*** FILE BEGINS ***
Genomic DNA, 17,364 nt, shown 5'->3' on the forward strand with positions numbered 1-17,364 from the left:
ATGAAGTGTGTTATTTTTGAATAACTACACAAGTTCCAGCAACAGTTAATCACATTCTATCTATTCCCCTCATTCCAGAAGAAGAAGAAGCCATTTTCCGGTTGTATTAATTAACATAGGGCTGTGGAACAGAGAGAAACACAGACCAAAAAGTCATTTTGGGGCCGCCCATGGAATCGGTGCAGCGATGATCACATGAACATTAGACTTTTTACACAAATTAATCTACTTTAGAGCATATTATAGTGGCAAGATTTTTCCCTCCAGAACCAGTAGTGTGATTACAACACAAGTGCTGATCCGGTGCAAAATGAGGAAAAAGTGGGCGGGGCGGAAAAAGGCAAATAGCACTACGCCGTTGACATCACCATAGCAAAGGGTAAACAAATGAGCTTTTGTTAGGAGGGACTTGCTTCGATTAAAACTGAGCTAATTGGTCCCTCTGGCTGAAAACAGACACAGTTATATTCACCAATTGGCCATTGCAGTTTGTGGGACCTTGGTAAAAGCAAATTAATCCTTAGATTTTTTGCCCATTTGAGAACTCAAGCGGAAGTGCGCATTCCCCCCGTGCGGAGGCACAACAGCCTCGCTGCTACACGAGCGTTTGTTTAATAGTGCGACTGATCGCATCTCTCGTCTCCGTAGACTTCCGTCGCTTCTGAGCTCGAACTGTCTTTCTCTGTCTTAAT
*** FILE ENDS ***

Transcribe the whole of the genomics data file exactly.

Genomic DNA, 17,364 nt, shown 5'->3' on the forward strand with positions numbered 1-17,364 from the left:
ATGAAGTGTGTTATTTTTGAATAACTACACAAGTTCCAGCAACAGTTAATCACATTCTATCTATTCCCCTCATTCCAGAAGAAGAAGAAGCCATTTTCCGGTTGTATTAATTAACATAGGGCTGTGGAACAGAGAGAAACACAGACCAAAAAGTCATTTTGGGGCCGCCCATGGAATCGGTGCAGCGATGATCACATGAACATTAGACTTTTTACACAAATTAATCTACTTTAGAGCATATTATAGTGGCAAGATTTTTCCCTCCAGAACCAGTAGTGTGATTACAACACAAGTGCTGATCCGGTGCAAAATGAGGAAAAAGTGGGCGGGGCGGAAAAAGGCAAATAGCACTACGCCGTTGACATCACCATAGCAAAGGGTAAACAAATGAGCTTTTGTTAGGAGGGACTTGCTTCGATTAAAACTGAGCTAATTGGTCCCTCTGGCTGAAAACAGACACAGTTATATTCACCAATTGGCCATTGCAGTTTGTGGGACCTTGGTAAAAGCAAATTAATCCTTAGATTTTTTGCCCATTTGAGAACTCAAGCGGAAGTGCGCATTCCCCCCGTGCGGAGGCACAACAGCCTCGCTGCTACACGAGCGTTTGTTTAATAGTGCGACTGATCGCATCTCTCGTCTCCGTAGACTTCCGTCGCTTCTGAGCTCGAACTGTCTTTCTCTGTCTTAAT